Of the 41% of marketers who took part in PMW’s Workforce survey that are actively looking or considering a new job, salary is the main temptation for considering a move, with almost six in 10 (58%) stating they are chasing higher pay.
But PMW has found that higher pay alone is far from the only reason our respondents are looking to jump from their current role – and given that two-thirds of them have been at their current organisation three years or less, it’s clear that other aspects of their working life and indeed career are on their minds.
With 47% looking for a better work/life balance and 42% looking for better training and development opportunities, there is indeed more to a performance marketer’s working life than simply money.
General career progression is also a theme we’ve seen, with almost three in 10 seeking a more senior position, and despite the small number, a fifth stating they are looking to change their career.
“Right now, more money may convince me to SLIGHTLY compromise on my work life balance. Plus if an employer doesn't seem to care about my health and wellness – goodbye employer.”- PMW survey respondent
Paying to stay – will it work?
For organisations, paying to retain creates as many problems as it solves, particularly if this will mean an imbalance in pay across teams, as well as closing up pay scales towards that of more senior managers - some reported requests for increases of more than 50%. There’s also the recognition that a salary bump can sometimes do little more than stave off the inevitable departure in the near-term.
“What we've tried not to do is to react piecemeal and to just knee jerk, in terms of a role or paying someone to stay. In my experience it just doesn't work. If someone has the intention of leaving, and you give them [more money], the chances are they're still going to leave and you've just got salary inflation."- Anne Stagg, UK CEO, Merkle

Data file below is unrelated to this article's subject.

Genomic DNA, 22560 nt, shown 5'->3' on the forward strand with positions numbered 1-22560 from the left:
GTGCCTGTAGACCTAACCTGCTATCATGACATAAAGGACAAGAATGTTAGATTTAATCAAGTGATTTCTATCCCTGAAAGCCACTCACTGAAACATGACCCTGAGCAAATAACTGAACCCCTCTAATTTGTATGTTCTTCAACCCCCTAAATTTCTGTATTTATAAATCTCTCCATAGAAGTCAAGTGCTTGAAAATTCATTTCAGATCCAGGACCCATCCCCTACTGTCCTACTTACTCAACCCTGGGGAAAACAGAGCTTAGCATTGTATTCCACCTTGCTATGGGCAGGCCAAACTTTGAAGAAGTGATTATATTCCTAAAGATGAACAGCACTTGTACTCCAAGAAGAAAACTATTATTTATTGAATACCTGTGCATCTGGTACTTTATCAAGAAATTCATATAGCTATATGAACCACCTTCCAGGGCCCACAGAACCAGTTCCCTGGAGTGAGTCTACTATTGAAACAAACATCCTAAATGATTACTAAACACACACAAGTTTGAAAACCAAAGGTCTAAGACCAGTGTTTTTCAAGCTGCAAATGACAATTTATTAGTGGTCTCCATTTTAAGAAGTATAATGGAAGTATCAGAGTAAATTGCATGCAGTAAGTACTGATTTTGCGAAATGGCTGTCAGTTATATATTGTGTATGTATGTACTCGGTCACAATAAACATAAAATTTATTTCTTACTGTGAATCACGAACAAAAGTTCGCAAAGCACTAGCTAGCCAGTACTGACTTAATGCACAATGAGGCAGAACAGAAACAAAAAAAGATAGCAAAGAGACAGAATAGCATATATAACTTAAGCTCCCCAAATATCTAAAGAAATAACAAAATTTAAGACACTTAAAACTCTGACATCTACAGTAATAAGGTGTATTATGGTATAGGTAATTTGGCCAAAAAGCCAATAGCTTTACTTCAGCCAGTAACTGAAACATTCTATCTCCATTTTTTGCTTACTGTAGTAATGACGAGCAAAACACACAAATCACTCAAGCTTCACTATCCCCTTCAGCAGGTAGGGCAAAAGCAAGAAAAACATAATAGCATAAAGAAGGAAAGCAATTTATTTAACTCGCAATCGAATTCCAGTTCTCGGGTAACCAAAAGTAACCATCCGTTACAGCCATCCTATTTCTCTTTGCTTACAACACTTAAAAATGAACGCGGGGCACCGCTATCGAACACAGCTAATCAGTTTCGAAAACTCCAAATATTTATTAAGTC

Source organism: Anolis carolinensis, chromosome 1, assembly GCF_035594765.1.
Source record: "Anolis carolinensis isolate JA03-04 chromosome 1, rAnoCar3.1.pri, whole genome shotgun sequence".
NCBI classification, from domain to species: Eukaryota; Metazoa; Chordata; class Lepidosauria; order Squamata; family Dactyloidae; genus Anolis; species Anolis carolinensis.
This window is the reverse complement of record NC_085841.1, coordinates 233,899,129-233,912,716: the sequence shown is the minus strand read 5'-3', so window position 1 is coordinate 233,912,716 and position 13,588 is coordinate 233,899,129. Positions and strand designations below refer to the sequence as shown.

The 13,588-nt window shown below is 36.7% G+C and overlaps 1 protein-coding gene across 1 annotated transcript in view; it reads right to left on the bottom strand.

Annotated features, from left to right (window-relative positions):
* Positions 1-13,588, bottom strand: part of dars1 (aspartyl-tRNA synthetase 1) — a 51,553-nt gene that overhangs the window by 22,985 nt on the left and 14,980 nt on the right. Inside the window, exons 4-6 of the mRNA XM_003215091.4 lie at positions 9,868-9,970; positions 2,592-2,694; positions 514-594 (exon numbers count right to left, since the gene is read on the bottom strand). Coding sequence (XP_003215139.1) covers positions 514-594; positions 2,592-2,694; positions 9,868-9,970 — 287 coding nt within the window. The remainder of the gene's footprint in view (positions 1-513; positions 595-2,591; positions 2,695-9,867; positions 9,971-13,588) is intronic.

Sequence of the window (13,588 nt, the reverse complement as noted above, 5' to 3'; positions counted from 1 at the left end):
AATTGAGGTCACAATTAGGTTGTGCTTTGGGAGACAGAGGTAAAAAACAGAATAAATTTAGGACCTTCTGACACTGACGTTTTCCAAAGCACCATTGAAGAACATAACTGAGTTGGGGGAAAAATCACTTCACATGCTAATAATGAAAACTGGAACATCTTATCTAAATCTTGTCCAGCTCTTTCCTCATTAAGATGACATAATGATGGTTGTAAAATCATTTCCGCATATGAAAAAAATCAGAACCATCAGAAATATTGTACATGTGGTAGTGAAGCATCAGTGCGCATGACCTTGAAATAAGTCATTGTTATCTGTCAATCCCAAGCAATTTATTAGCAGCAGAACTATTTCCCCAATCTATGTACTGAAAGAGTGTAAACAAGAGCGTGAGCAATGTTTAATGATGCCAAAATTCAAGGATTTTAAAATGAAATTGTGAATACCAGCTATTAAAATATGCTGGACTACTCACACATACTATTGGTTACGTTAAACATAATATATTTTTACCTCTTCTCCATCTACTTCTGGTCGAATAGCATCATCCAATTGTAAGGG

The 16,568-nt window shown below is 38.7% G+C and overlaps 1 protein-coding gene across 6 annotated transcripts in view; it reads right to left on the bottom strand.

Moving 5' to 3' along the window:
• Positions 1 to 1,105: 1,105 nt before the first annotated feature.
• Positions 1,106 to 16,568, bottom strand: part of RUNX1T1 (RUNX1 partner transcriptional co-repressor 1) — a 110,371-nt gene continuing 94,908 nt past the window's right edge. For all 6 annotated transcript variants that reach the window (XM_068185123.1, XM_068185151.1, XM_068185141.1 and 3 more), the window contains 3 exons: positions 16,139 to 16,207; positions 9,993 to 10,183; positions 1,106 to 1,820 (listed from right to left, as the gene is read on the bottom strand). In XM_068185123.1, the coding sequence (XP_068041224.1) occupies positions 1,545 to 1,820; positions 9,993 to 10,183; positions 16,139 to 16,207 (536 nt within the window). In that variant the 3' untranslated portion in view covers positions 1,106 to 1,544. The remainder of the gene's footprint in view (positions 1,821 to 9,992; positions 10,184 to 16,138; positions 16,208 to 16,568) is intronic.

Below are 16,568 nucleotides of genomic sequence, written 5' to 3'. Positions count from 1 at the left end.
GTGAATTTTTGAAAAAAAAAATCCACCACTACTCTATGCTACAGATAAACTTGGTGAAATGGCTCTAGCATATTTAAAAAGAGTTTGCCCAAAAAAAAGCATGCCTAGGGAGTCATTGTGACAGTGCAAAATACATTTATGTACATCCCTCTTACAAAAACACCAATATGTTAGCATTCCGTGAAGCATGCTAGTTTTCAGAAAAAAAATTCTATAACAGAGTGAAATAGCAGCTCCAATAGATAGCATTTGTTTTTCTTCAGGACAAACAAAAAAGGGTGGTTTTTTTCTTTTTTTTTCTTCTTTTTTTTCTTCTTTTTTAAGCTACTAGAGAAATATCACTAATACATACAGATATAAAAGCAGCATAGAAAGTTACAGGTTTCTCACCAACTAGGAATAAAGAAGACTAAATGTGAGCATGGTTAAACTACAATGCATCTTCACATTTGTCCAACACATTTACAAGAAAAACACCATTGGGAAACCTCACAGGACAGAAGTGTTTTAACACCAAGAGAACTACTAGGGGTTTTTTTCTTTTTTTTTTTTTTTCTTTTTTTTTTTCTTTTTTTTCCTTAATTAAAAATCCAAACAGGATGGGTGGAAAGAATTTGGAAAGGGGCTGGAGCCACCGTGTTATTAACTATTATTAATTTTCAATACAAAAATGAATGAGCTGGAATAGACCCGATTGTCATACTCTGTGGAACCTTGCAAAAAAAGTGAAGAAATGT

And our survey indicates this to be the case. Put simply, more money is a definite temptation, and 58% would consider staying for a salary bump, while 27% would give it some thought in return for a bonus scheme. Given that more of our jobseeking respondents are considering a new role rather than in hot pursuit.
But given the investment in training, wellness and technology to encourage flexible working we have seen in the industry, it’s clear that this often ‘knee jerk’ reaction to keep talent will in reality only paper over the cracks and is unlikely to secure them in post long-term.
Progression, progression, progression
More than a third of potential or active jobseekers (36%) told us that better training and development opportunities would help keep them in their current organisation, while 29% would consider staying if their employer offered a new role that allowed them to change direction.
Given the tenure of three years or less for most of our jobseeking respondents, career development is something that is actively being sought, as well as security, as a quarter would be tempted to stay if they were given a better understanding of the company’s future strategy and performance.